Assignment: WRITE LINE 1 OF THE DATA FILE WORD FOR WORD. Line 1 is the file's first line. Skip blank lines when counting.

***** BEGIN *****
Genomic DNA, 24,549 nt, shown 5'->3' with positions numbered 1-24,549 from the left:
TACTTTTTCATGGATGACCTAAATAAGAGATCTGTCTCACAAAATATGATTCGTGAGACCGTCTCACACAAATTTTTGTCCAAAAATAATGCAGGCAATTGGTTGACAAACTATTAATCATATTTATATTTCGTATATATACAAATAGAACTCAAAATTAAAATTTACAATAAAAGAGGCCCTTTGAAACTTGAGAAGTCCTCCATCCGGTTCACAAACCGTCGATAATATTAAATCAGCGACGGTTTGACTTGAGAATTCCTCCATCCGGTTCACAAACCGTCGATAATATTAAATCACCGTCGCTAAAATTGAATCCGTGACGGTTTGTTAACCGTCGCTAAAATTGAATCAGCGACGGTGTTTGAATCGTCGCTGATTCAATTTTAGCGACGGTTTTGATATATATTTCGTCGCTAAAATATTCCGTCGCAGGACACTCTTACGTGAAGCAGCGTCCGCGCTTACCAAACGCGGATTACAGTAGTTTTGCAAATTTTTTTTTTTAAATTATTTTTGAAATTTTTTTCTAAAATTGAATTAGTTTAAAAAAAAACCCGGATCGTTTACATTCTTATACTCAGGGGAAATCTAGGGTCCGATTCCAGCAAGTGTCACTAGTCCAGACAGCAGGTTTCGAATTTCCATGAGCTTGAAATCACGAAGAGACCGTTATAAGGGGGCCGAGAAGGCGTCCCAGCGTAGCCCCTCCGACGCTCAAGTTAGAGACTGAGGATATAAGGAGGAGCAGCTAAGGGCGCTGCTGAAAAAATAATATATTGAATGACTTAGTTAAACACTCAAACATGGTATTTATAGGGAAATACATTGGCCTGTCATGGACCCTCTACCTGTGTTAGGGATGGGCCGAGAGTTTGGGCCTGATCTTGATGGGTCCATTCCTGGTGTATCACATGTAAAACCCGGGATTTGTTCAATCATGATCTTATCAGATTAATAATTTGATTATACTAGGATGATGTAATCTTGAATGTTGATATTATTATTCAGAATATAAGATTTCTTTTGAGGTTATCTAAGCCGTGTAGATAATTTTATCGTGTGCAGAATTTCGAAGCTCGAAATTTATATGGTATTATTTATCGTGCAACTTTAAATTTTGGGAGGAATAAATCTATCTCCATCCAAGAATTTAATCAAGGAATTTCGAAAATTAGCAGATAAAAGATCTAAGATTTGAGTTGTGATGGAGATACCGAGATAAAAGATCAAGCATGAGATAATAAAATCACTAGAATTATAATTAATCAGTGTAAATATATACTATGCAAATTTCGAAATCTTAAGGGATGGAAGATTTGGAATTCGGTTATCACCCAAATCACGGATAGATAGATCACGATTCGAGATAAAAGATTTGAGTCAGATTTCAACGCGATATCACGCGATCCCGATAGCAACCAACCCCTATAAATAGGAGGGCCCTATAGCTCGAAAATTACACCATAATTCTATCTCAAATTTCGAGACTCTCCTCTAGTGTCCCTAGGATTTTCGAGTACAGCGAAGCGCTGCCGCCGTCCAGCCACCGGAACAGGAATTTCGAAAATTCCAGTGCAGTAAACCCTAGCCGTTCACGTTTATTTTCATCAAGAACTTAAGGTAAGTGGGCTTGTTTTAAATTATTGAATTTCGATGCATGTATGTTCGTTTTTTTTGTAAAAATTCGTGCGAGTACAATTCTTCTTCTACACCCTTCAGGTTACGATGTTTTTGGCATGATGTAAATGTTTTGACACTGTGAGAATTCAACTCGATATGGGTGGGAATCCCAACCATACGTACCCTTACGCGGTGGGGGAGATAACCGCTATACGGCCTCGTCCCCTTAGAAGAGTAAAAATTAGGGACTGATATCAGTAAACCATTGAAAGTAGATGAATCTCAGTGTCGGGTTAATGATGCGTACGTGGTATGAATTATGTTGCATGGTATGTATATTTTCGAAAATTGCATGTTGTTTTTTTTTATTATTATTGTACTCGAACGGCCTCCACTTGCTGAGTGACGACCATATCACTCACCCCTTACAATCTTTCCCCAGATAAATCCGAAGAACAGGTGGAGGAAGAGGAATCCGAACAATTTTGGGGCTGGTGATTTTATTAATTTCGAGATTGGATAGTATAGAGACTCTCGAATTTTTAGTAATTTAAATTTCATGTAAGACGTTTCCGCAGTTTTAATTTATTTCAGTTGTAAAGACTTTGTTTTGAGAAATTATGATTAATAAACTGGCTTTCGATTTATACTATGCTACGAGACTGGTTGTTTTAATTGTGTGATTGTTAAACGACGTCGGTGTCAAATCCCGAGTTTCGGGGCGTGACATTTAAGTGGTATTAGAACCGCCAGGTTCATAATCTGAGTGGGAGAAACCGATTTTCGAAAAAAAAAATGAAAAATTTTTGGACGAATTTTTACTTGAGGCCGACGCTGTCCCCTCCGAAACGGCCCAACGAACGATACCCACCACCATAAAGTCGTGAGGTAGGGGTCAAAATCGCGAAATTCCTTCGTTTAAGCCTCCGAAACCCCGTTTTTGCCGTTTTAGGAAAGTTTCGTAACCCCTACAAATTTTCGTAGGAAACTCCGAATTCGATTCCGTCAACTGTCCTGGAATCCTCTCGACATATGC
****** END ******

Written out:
Genomic DNA, 24,549 nt, shown 5'->3' with positions numbered 1-24,549 from the left: